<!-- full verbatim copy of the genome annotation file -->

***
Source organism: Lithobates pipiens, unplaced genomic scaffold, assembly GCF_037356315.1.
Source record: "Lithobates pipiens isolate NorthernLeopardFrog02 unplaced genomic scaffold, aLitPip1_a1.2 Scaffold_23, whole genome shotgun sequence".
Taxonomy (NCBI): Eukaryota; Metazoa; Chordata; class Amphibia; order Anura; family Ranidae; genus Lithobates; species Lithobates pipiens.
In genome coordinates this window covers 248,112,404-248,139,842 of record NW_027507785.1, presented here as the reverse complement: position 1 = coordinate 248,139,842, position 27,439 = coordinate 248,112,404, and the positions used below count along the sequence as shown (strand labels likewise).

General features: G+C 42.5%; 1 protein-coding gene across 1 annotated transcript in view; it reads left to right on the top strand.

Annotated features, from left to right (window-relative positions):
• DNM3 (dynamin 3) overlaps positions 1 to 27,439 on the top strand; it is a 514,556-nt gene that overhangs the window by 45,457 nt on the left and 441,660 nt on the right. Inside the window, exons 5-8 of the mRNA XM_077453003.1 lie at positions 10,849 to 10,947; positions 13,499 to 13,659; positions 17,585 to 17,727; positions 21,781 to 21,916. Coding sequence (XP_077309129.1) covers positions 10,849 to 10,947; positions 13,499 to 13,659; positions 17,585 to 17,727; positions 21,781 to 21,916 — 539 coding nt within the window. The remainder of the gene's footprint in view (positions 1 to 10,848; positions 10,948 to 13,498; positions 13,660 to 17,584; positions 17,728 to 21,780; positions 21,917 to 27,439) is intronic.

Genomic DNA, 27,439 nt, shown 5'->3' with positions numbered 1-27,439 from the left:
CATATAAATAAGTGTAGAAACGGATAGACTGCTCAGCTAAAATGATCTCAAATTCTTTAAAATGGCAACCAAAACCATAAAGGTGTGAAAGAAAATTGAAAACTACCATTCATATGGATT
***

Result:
Source organism: Lithobates pipiens, unplaced genomic scaffold, assembly GCF_037356315.1.
Source record: "Lithobates pipiens isolate NorthernLeopardFrog02 unplaced genomic scaffold, aLitPip1_a1.2 Scaffold_23, whole genome shotgun sequence".
Taxonomy (NCBI): Eukaryota; Metazoa; Chordata; class Amphibia; order Anura; family Ranidae; genus Lithobates; species Lithobates pipiens.
In genome coordinates this window covers 248,112,404-248,139,842 of record NW_027507785.1, presented here as the reverse complement: position 1 = coordinate 248,139,842, position 27,439 = coordinate 248,112,404, and the positions used below count along the sequence as shown (strand labels likewise).

General features: G+C 42.5%; 1 protein-coding gene across 1 annotated transcript in view; it reads left to right on the top strand.

Annotated features, from left to right (window-relative positions):
• DNM3 (dynamin 3) overlaps positions 1 to 27,439 on the top strand; it is a 514,556-nt gene that overhangs the window by 45,457 nt on the left and 441,660 nt on the right. Inside the window, exons 5-8 of the mRNA XM_077453003.1 lie at positions 10,849 to 10,947; positions 13,499 to 13,659; positions 17,585 to 17,727; positions 21,781 to 21,916. Coding sequence (XP_077309129.1) covers positions 10,849 to 10,947; positions 13,499 to 13,659; positions 17,585 to 17,727; positions 21,781 to 21,916 — 539 coding nt within the window. The remainder of the gene's footprint in view (positions 1 to 10,848; positions 10,948 to 13,498; positions 13,660 to 17,584; positions 17,728 to 21,780; positions 21,917 to 27,439) is intronic.

Genomic DNA, 27,439 nt, shown 5'->3' with positions numbered 1-27,439 from the left:
CATATAAATAAGTGTAGAAACGGATAGACTGCTCAGCTAAAATGATCTCAAATTCTTTAAAATGGCAACCAAAACCATAAAGGTGTGAAAGAAAATTGAAAACTACCATTCATATGGATT